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What the critics said about 
Kathleen Denny's previous show
Nice Is Not What We Do

"Her storytelling skills pull an audience into her slightly tilting world."


Dolores Fisher at NOTESONG, San Diego 

“Will leave you grateful ... profound.”

 The Watermark

 Central Florida’s LGBT daily newspaper

“Tells her tale with conviction.”

 Orlando Sentinel

Winnipeg Free Press

Readers say

The rule is, you don’t speak ill of the dead, but Oakland, Calif., storyteller Kathleen Denny does speak the truth as she rewinds a family funeral that brings six adult siblings back to their childhood home in Milwaukee.

Funny, a wee bit poignant and entirely honest, it’s a nice spin on a universal tale.

One of two siblings asked to pen eulogies for their father, Kathleen struggles to find words to describe the man she knew, and realizes he was quite a different man from the one her brothers and sisters knew.

“It’s like every child grows up in a different family,” she says.

That Rashomon effect becomes even more apparent at the funeral, as friends and acquaintances weigh in with perspectives that are as surprising as they are illuminating. Life’s like that. Death too.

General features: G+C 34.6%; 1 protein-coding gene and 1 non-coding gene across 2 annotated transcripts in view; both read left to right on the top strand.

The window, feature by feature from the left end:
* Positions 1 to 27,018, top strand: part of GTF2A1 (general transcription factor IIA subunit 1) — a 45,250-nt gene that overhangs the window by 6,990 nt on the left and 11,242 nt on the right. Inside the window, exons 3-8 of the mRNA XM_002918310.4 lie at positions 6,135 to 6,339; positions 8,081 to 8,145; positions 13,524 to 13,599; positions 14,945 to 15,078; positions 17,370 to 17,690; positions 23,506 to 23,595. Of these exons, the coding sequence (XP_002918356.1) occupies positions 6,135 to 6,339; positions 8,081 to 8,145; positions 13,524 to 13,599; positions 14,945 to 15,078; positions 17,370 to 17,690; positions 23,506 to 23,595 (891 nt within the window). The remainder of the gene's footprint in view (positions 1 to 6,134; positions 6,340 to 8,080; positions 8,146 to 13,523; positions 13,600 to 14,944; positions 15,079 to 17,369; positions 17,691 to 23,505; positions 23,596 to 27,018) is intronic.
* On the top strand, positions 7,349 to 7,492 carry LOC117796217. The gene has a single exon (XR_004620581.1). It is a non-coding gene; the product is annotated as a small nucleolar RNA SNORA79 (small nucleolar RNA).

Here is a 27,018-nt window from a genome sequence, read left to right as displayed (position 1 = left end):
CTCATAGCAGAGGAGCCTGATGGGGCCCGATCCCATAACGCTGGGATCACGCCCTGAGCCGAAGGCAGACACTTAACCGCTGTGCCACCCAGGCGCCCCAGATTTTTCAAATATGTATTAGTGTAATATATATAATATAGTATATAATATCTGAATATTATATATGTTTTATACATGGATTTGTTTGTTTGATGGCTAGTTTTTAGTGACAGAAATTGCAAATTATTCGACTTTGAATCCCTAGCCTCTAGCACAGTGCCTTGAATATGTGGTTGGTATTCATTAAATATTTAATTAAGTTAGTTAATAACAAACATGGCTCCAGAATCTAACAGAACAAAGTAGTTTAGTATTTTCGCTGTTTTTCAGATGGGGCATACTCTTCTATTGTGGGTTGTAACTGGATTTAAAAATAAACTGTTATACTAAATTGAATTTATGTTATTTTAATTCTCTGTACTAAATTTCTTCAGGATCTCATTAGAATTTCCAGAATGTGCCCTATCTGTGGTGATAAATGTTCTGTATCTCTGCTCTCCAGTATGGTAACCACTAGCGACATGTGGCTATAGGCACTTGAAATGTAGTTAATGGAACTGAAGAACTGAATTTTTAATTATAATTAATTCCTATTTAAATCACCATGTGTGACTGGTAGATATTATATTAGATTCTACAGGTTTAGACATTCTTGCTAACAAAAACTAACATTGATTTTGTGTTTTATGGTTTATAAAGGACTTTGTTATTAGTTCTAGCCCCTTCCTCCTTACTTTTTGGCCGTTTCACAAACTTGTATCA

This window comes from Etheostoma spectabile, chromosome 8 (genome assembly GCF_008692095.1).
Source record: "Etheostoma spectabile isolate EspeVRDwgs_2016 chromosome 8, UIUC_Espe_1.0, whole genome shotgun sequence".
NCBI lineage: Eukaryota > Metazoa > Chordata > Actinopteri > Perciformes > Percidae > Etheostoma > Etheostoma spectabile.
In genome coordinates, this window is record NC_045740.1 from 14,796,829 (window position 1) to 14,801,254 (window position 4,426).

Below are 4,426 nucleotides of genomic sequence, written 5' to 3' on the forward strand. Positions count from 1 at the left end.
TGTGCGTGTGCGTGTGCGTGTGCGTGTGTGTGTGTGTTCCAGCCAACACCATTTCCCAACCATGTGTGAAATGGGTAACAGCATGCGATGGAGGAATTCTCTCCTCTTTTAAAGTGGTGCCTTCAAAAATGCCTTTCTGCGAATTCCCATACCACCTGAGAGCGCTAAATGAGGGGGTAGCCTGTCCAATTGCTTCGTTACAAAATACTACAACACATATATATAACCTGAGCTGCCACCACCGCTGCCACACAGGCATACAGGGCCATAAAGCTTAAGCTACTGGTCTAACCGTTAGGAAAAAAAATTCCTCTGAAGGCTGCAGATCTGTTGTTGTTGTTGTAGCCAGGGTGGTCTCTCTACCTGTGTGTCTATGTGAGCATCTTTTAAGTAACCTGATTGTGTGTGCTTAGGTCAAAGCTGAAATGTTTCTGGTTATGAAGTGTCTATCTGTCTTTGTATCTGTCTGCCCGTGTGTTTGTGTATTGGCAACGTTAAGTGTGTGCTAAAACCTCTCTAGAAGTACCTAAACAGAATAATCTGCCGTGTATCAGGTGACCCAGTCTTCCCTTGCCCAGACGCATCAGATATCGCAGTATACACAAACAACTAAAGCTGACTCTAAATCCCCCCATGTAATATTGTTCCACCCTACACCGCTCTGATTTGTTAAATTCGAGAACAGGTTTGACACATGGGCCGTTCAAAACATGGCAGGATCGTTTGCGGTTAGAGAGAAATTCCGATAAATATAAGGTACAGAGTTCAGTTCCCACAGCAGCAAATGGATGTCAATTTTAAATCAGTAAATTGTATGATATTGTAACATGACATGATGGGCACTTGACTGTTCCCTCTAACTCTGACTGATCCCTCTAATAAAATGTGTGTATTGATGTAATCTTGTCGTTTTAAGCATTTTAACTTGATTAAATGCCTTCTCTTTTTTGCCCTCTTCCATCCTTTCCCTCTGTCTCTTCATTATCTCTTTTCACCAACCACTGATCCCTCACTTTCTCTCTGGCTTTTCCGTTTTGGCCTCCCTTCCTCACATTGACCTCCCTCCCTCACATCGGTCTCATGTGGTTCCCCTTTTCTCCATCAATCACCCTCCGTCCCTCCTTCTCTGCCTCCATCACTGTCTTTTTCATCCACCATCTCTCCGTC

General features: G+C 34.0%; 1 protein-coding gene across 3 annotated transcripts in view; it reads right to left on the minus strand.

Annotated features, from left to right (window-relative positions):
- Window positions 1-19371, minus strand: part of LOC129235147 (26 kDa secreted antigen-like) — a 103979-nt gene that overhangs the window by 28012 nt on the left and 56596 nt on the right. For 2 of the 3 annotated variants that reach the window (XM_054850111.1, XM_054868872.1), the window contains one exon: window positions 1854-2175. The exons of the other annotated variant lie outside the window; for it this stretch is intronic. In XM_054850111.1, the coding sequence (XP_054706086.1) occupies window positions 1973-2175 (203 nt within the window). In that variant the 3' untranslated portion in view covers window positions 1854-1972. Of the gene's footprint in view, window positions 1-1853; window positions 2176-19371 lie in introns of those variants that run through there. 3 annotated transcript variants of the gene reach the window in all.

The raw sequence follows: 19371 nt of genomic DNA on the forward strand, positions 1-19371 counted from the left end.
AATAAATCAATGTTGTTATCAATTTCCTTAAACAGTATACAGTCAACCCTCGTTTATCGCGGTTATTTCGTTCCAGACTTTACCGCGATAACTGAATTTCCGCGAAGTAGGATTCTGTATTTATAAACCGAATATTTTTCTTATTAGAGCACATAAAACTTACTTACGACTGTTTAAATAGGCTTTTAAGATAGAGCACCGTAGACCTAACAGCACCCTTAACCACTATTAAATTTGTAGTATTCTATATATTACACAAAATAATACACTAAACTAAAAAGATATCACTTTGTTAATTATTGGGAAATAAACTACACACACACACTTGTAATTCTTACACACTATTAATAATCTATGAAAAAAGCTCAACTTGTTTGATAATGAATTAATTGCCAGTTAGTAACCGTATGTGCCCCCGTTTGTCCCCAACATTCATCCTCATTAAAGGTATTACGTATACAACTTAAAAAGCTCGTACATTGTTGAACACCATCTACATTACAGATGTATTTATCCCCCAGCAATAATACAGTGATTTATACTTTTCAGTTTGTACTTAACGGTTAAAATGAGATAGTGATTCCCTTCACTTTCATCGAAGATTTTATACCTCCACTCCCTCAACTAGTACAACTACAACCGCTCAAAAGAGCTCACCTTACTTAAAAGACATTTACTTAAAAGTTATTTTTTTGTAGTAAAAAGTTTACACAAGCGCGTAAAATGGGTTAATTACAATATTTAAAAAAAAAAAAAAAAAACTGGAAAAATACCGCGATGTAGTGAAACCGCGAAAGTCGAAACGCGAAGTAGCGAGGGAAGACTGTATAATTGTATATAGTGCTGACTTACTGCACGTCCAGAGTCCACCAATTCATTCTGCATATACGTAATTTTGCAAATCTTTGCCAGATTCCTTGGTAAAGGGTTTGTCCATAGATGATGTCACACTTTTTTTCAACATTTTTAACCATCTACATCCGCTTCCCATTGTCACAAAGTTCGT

Pat St. Germain 

July 13, 2015

Performance at St. Scholastica Monastery, Duluth, MN



2015 San Francisco Fringe Festival

"So, so, so good! And funny!" My mom

Maureen (Boulder)

Excellent - Five Stars

"Wow! Funny, articulate, and made me feel like I’m not alone. Her family’s trials and tribulations are very relatable. Loved it."

Shannon P (Boulder)
Excellent - 5 stars
"Highly recommend seeing! A great story that will touch you and make you laugh. If you have ever been a part of a family, you will be able to relate. Spend an hour and you will want to hear more."

Thomas Christopher (Boulder) 
Very good - Four Stars
"I recommend it highly: well performed, well written. She’s well worth spending an hour with."

"Very enjoyable,insightful and funny performance. Kathleen helps me be more honest altogether." 

Nicole, San Francisco

"Love the way this show captures the Midwestern community, “Where I come from, people bring food.” And the totally contradictory views of her father. Funny and touching as she tries to come to terms with all the different things her father was."

Sharon, San Francisco

Performance at St. Scholastica Monastery, Duluth, MN

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